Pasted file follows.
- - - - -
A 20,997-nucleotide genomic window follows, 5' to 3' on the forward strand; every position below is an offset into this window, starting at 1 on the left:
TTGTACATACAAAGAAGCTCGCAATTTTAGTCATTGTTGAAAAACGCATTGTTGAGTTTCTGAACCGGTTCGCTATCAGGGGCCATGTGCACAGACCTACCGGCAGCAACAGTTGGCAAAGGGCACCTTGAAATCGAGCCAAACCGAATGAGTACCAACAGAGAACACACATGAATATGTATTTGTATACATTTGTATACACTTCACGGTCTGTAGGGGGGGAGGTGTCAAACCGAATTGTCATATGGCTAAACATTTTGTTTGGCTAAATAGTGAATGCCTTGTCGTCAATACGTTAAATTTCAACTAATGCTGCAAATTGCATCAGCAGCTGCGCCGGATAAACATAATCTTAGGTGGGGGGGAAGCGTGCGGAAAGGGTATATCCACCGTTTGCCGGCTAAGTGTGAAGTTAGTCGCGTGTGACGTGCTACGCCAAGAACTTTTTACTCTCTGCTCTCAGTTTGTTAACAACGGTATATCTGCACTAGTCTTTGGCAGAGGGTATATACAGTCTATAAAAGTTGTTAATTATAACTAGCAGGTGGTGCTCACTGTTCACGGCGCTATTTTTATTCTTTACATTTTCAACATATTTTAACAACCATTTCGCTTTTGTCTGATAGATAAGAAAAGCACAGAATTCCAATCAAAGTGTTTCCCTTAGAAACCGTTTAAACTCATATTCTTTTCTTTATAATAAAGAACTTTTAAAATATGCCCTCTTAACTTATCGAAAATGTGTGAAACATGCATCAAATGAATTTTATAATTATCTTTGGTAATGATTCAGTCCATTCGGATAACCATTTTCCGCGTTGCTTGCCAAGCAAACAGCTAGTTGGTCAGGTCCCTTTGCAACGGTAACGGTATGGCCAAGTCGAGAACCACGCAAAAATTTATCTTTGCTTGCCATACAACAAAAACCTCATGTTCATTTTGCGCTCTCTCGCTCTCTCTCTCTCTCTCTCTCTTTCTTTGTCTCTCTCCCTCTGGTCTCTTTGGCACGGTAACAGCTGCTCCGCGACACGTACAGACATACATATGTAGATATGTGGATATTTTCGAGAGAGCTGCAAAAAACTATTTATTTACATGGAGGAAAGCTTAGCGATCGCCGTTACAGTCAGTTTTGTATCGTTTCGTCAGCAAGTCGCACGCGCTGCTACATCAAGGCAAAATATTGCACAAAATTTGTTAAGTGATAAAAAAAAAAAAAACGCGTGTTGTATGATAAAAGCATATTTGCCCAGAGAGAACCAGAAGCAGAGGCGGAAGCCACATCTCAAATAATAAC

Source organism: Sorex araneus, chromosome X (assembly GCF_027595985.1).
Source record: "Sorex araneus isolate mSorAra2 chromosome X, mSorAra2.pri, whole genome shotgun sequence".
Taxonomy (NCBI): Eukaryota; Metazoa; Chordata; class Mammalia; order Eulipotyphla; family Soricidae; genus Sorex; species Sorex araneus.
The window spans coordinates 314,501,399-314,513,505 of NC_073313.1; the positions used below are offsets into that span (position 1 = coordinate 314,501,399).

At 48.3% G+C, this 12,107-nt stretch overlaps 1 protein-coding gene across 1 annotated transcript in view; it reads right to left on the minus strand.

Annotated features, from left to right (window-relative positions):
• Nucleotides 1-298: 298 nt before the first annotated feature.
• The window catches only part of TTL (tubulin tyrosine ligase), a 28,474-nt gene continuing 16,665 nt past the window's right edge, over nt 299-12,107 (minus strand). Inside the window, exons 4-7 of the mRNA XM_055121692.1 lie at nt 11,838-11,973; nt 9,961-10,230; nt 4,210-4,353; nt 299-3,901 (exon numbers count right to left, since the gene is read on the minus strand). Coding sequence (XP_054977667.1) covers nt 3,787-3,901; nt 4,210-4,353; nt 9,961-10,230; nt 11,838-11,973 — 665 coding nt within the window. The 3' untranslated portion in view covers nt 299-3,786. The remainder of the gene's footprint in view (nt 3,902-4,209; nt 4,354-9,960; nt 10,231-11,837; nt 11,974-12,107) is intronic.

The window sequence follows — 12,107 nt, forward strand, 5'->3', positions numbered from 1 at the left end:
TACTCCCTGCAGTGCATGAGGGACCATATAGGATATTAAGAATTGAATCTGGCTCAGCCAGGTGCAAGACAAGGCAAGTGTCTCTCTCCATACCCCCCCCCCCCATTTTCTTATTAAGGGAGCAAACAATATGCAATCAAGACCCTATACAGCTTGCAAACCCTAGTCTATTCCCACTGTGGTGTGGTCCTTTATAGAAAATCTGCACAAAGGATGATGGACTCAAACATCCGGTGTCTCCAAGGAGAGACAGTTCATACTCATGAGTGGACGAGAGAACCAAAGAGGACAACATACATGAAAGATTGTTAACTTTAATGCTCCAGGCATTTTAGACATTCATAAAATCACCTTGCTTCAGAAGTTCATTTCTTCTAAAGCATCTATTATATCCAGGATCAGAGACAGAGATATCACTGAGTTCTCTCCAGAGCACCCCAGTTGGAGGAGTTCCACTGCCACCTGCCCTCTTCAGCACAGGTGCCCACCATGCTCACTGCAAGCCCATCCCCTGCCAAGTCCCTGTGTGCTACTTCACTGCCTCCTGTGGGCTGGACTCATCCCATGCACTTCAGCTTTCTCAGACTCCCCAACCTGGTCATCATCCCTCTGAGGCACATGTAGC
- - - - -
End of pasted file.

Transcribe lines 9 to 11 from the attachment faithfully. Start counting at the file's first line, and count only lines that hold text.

• Nucleotides 1-298: 298 nt before the first annotated feature.
• The window catches only part of TTL (tubulin tyrosine ligase), a 28,474-nt gene continuing 16,665 nt past the window's right edge, over nt 299-12,107 (minus strand). Inside the window, exons 4-7 of the mRNA XM_055121692.1 lie at nt 11,838-11,973; nt 9,961-10,230; nt 4,210-4,353; nt 299-3,901 (exon numbers count right to left, since the gene is read on the minus strand). Coding sequence (XP_054977667.1) covers nt 3,787-3,901; nt 4,210-4,353; nt 9,961-10,230; nt 11,838-11,973 — 665 coding nt within the window. The 3' untranslated portion in view covers nt 299-3,786. The remainder of the gene's footprint in view (nt 3,902-4,209; nt 4,354-9,960; nt 10,231-11,837; nt 11,974-12,107) is intronic.

The window sequence follows — 12,107 nt, forward strand, 5'->3', positions numbered from 1 at the left end: